20.6.11

What must I do?

"What must I do to be saved?" Acts 16:30b

It's great to be involved with the "Who is Jesus?" course at City Church Coventry. It's wonderful to get an open invitation to share your faith with those who want to listen. It has made me think back to time when as an eleven-year-old boy at a Scripture Union camp in Scotland, I asked the question of my tent-leader, "What do you have to do to be saved?"

Over the past few days I've tried to think again about how I would answer that question myself. In the simplest way possible. Using the fewest Bible verses.

What I came up with was R.B.S. Not the bank! But Repent. Believe. Speak.

Acts 3:19 (NIV) Repent, then, and turn to God, so that your sins may be wiped out, that times of refreshing may come from the Lord.

Romans 10:9 (NIV) If you declare with your mouth, "Jesus is Lord," and believe in your heart that God raised him from the dead, you will be saved.

To get healed by a doctor you first have to acknowledge the fact that you are sick and you have to want to get better. In the same way to be saved you have to be in a position where you acknowledge that your life as it is has not and cannot please God and that only Jesus has the answer. This is repentance.

Belief is the other side of the coin to repentance, for it is not just a turning away from sin, but a turning to God. We take "self" out of the pilot seat and hand it over to Jesus. It is the cry of "You have control." This kind of belief is more than mental assent; we are trusting God with our life.

Belief that says internalised is not enough. Something concrete and permanent happens when we give a thought a vocal expression. Telling someone that we have become a Christian is not an optional extra but an integral part of the process.

If you have never taken this step and are ready to do so, you can pray the following prayer. Then let someone know!

Jesus I'm sorry for the things I've done wrong.
I know that I cannot live my life without you.
Thank you that you died on the cross for me
and that you rose again and now live forever.
Please forgive me for all the past.
I surrender my life to you as Lord, from this day, for all my days.
Please come into my life and lead me.
Amen.

16.6.11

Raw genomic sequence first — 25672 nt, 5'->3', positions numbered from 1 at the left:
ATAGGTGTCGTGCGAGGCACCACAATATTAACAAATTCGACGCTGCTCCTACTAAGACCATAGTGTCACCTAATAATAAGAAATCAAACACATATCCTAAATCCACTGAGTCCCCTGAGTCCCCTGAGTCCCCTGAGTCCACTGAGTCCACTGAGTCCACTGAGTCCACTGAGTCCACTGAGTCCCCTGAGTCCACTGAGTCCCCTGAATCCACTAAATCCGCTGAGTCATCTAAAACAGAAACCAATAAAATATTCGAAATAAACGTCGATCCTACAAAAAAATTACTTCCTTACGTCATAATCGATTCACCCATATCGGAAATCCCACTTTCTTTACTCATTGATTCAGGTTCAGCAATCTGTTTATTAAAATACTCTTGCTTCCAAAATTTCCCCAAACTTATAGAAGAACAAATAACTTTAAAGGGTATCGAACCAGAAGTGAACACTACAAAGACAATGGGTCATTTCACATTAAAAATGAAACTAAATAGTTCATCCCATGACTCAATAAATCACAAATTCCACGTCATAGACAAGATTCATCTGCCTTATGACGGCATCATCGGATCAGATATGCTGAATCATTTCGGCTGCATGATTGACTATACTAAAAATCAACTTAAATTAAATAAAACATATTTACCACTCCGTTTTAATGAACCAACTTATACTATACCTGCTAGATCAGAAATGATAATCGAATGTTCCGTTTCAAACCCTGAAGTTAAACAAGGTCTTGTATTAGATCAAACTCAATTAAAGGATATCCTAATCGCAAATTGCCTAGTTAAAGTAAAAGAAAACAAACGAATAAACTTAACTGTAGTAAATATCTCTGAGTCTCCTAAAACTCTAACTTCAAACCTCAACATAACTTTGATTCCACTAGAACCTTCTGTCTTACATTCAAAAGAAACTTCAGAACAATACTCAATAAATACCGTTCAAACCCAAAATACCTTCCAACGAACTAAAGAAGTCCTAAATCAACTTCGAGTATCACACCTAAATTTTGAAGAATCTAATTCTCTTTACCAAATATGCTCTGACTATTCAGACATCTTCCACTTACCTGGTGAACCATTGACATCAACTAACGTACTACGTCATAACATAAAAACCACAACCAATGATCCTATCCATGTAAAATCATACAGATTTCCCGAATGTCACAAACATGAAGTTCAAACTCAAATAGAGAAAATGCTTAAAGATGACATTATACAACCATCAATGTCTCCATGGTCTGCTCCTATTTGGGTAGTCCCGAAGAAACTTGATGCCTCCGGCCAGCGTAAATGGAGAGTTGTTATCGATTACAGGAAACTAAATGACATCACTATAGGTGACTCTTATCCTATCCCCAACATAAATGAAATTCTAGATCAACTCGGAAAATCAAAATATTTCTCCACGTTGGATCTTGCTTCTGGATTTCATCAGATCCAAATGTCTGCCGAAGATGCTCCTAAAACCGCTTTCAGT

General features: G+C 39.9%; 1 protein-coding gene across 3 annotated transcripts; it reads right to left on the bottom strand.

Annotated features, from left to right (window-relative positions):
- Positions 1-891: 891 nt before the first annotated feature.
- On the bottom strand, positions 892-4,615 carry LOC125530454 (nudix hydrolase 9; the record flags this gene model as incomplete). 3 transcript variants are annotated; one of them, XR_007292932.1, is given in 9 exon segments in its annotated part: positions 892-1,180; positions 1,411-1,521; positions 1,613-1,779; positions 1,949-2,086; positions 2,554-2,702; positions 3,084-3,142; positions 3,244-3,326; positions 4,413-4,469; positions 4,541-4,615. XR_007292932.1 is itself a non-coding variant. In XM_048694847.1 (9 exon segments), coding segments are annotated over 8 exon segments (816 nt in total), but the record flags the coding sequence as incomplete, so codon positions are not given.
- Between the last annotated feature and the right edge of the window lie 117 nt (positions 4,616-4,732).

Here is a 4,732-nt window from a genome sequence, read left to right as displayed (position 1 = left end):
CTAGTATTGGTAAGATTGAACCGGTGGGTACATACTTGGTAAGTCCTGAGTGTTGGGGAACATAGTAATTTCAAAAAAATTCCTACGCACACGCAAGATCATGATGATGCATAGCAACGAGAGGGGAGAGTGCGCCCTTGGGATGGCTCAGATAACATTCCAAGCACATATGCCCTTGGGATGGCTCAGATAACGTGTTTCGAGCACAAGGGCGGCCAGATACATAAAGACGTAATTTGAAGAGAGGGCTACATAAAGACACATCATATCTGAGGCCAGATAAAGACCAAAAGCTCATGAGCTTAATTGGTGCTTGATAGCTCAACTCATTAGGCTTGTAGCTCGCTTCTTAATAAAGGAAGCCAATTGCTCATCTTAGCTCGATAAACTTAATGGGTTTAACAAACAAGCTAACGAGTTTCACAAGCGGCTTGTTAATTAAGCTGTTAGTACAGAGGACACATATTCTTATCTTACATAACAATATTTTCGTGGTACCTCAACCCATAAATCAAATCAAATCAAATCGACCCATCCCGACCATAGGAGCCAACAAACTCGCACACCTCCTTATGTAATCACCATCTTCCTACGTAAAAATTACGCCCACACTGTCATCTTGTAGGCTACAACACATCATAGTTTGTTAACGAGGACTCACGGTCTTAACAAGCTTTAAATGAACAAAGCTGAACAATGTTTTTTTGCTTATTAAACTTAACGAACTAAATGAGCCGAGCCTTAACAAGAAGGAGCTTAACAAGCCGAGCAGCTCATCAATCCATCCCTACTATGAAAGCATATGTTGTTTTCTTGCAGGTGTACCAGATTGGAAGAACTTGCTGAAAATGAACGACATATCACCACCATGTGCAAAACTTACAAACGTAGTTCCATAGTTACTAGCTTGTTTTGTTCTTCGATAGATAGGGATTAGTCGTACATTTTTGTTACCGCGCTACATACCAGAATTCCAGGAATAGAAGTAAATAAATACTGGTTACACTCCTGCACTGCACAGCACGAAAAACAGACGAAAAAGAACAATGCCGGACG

The Good, The Bad and The Ugly

2Samuel 19:16-40

I have been reading and meditating on the return of David to his kingdom in 2 Samuel. As well as an actual historic account it is a time period rich with prophetic significance. The king returns to unite and restore the kingdom, but at the price of the death of his own son; lifted up on a tree and pierced. David's reaction at this time is one of the few precious insights we have in the scriptures into the Father's heart as he expressed the amazing depths of his love for the world when he sent Jesus his son to die (Abraham and Jephthah are two others).

I was struck by the account just before he crossed back over the Jordan, and the three characters that came to meet him there: Barzillai the companion, Shimei the curser, and Mephibosheth the cripple. The good, the bad and the ugly. One had stayed loyal and faithful to David even in his darkest hour, one had displayed outright rebellion against him, and one despite his best intentions had felt that he had failed and let him down: The friend, the foe and the "failure".

All three present themselves to the king at his return.

Although these three characters are separate individuals in this account, I see them also as representatives of aspects of our own lives. The good, the bad and the ugly that lies within each of us. We often like to pretend that we are all "Barzillai". That's the side we like to project to the world around. We like people to see what we get right. The times when we are strong in the Lord. The exploits of faith. We are not so quick to acknowledge the times when the unruled flesh rises up in selfish rebellion to the the rule of God, or the times when despite our best efforts we fell flat on our face!

But God doesn't want us to put on a fa├žade when we come before him. He is not fooled by our "best face". He knows us warts and all. He want us to submit all to him. The great grace of our kingly Father is revealed in this account. He does not just reward the good... he forgives the bad, and restores the ugly. No sin is too bad, no failure too shameful. The king extends his grace to all who come to him and desires to bring his rule, order and peace once again.

Jesus take me as I am,
I can come no other way,
Take me deeper into you,
Make my flesh life melt away.
Make me like a precious stone,
Crystal clear and finely honed.
Love of Jesus shining through,
Giving glory back to you.
~ Dave Bryant, 1978 Kingsway’s Thankyou Music